A home is a reflection of its owners. When designed properly, a home’s interior should, to a great extent, tell the stories of those who live in it. A skilled home interior designer will utilize styles and trends, yet find a way to incorporate unique elements that provide a hint of personalization.
So, while each home may have specific features that offer a glimpse into its owners history or character, can the same be said about about design styles, themes and trends?
We aren’t suggesting that this is the case 100 percent of the time, but generally speaking, styles, themes and trends do, in themselves, tell a story. Each has its own history and meaning. Let’s take a peek at a few of the more common home interior design styles and find out what they say and how they may tell a story about those who bring them into their homes.
Contemporary v. Modern
It seems like you can ask 10 people to define “contemporary” design and you will get 10 different descriptions. While there is room for some interpretation in nearly everything, contemporary design can be a bit more vague.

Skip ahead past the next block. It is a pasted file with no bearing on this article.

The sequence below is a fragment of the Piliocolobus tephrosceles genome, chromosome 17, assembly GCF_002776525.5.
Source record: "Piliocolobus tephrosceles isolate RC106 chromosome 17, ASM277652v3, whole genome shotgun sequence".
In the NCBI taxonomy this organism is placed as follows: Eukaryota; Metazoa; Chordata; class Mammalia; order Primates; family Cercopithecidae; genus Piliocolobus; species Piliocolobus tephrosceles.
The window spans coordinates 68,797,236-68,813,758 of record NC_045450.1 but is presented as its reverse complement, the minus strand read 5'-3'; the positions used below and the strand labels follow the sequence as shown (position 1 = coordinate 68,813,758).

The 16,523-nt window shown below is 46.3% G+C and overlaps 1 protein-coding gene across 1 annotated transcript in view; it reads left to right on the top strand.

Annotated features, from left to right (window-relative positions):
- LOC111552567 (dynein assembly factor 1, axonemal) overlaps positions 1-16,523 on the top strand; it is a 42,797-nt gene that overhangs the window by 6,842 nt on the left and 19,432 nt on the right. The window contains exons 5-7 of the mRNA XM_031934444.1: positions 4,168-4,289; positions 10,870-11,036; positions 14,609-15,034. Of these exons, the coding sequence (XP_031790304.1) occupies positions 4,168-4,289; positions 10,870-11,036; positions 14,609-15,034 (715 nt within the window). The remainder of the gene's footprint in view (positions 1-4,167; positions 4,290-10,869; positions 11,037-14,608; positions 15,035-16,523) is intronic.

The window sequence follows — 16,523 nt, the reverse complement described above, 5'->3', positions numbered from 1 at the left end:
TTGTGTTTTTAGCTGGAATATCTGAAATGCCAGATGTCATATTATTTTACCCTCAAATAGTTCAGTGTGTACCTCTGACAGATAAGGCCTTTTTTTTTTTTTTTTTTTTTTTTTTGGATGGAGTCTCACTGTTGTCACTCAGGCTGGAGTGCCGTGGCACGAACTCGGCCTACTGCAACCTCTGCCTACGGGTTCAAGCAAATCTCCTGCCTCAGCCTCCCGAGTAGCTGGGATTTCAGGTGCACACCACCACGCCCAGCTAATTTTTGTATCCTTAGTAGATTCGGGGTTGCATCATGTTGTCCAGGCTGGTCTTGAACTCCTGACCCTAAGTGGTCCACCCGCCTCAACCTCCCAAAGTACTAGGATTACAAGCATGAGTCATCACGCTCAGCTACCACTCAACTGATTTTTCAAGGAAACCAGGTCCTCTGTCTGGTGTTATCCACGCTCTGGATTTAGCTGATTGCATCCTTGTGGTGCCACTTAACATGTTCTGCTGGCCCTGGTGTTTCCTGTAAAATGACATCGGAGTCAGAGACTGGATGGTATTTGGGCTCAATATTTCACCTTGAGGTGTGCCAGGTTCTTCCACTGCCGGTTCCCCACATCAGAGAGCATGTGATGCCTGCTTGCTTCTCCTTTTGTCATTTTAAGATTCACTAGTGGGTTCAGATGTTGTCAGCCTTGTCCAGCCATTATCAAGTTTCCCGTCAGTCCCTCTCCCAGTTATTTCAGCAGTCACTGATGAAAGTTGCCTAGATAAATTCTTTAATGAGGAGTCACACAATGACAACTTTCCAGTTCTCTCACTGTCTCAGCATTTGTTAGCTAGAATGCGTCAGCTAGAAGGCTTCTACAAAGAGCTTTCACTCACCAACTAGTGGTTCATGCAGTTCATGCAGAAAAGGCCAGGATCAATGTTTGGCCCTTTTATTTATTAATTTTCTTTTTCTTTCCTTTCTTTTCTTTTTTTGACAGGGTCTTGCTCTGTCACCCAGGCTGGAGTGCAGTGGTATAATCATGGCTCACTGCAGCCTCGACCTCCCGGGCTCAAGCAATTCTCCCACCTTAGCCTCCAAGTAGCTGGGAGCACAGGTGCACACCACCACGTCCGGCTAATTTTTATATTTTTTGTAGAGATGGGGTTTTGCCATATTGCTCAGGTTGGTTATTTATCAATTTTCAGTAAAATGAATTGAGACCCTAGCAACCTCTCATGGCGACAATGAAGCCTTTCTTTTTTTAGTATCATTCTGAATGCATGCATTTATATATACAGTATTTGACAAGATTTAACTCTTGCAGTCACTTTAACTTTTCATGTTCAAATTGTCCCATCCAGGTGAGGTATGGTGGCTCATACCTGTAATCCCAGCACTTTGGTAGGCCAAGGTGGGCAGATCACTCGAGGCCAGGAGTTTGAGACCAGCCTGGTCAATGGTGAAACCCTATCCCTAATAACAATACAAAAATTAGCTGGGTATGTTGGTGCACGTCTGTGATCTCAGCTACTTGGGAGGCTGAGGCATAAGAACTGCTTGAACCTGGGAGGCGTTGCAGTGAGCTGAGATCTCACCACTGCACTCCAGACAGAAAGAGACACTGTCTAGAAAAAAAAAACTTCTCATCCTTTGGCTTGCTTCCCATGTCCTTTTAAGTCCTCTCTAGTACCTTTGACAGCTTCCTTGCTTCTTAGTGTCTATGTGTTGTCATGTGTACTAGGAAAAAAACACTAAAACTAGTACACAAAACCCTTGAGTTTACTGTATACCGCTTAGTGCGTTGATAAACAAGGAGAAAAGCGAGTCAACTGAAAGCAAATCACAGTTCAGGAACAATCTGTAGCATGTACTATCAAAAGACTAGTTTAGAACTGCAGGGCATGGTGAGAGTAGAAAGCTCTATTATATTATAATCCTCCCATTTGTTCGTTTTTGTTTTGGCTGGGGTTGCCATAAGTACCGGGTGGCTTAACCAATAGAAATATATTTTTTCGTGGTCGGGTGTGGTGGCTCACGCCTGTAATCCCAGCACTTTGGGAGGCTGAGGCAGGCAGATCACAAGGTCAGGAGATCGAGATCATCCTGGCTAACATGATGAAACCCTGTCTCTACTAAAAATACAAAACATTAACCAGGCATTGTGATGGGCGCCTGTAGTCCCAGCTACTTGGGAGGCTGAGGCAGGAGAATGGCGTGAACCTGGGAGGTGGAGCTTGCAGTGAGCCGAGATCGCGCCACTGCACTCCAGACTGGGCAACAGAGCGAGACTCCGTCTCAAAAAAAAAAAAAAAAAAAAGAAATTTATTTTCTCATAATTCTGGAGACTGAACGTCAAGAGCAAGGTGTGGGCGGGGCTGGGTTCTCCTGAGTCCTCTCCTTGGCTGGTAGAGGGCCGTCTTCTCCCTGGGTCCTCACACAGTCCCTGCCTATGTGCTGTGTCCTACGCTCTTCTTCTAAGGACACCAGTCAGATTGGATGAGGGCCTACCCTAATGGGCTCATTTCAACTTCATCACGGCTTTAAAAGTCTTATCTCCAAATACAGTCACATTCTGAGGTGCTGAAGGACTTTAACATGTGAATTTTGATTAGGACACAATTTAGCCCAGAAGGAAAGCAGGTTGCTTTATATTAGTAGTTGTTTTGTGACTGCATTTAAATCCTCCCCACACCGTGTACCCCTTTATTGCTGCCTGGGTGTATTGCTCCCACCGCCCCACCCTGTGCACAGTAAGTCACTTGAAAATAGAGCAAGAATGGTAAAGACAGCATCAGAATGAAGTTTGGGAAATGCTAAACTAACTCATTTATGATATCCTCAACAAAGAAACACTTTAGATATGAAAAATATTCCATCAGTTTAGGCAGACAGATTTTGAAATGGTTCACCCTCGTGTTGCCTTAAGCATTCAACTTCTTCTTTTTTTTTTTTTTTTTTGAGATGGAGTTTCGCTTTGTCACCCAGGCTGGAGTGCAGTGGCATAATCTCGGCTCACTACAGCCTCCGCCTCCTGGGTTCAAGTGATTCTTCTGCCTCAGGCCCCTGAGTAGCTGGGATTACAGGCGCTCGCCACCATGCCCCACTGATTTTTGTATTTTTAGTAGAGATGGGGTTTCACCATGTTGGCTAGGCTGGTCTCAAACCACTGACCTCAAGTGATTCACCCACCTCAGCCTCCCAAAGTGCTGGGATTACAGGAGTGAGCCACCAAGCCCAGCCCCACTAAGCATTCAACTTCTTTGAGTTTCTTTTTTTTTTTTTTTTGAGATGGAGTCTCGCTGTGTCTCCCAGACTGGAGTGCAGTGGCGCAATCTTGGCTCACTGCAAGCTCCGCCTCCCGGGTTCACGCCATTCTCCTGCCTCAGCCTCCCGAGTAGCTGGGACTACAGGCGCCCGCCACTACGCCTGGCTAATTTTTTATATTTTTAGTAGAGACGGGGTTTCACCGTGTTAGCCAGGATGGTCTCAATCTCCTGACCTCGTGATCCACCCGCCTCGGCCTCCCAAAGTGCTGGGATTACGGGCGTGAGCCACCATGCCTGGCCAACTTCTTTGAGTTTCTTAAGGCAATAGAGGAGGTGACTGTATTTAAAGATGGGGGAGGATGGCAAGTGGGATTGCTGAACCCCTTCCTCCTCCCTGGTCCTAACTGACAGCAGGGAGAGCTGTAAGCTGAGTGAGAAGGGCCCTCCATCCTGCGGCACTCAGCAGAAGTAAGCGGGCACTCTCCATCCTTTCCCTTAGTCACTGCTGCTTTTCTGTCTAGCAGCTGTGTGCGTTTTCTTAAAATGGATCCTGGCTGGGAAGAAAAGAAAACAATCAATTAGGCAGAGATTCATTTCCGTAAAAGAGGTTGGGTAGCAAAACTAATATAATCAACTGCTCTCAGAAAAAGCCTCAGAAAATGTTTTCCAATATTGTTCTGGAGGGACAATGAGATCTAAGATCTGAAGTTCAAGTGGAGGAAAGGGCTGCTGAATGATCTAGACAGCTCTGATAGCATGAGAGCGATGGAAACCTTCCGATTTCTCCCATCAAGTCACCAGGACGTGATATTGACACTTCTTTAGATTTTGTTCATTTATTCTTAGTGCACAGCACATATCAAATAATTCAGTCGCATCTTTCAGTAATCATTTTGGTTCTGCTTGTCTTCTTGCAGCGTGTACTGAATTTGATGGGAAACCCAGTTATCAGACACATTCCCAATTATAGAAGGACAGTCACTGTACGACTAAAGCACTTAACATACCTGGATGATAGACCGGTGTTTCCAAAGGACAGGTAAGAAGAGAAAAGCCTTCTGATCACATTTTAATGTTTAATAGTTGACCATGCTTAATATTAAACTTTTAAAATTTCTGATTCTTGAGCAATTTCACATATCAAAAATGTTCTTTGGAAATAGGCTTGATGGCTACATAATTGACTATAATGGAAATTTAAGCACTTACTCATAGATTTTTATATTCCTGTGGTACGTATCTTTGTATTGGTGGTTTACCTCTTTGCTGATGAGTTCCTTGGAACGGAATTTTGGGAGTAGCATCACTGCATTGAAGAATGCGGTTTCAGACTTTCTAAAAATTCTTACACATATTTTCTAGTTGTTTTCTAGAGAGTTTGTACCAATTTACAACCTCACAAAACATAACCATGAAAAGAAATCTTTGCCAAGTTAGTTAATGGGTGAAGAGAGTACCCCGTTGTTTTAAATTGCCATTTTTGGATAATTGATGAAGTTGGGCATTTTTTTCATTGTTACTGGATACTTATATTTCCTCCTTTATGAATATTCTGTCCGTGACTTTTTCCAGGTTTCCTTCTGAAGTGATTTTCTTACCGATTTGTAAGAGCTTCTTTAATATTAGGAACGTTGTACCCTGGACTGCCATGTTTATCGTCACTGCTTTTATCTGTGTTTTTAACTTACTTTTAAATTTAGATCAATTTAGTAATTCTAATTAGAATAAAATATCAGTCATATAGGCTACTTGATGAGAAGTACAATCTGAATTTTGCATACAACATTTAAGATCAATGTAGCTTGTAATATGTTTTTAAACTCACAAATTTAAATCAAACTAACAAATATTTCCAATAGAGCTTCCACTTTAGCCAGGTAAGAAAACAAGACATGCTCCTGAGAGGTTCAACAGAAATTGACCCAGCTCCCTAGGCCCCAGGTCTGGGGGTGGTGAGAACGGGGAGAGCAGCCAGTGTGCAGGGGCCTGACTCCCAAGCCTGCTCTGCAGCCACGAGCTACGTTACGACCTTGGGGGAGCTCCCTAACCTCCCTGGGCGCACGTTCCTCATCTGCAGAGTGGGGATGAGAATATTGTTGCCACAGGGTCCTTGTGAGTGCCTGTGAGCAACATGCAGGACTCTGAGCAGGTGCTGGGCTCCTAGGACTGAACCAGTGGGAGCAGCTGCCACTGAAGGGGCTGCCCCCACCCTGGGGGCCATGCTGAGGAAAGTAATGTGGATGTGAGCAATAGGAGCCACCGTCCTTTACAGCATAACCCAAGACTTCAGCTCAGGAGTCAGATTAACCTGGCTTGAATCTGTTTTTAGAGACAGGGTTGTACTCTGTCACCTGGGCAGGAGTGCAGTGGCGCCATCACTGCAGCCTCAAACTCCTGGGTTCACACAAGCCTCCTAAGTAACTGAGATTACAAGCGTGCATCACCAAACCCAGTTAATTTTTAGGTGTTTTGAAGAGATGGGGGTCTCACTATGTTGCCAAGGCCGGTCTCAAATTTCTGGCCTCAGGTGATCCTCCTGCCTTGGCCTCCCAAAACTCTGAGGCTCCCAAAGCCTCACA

Many tend to confuse “contemporary” with “modern.” This confusion is certainly understandable, as the words themselves have very similar meanings. However, when it comes to design, they are definitely not the same.
Breaking it down to simplest terms, “contemporary” can be equated to living in the moment. It indicates a desire to have the most current styles, colors, décor, etc. Whereas “modern” can really speak to a wide array of progessive styles and concepts from the 1950s all the way up to the earliest years of the 21st century.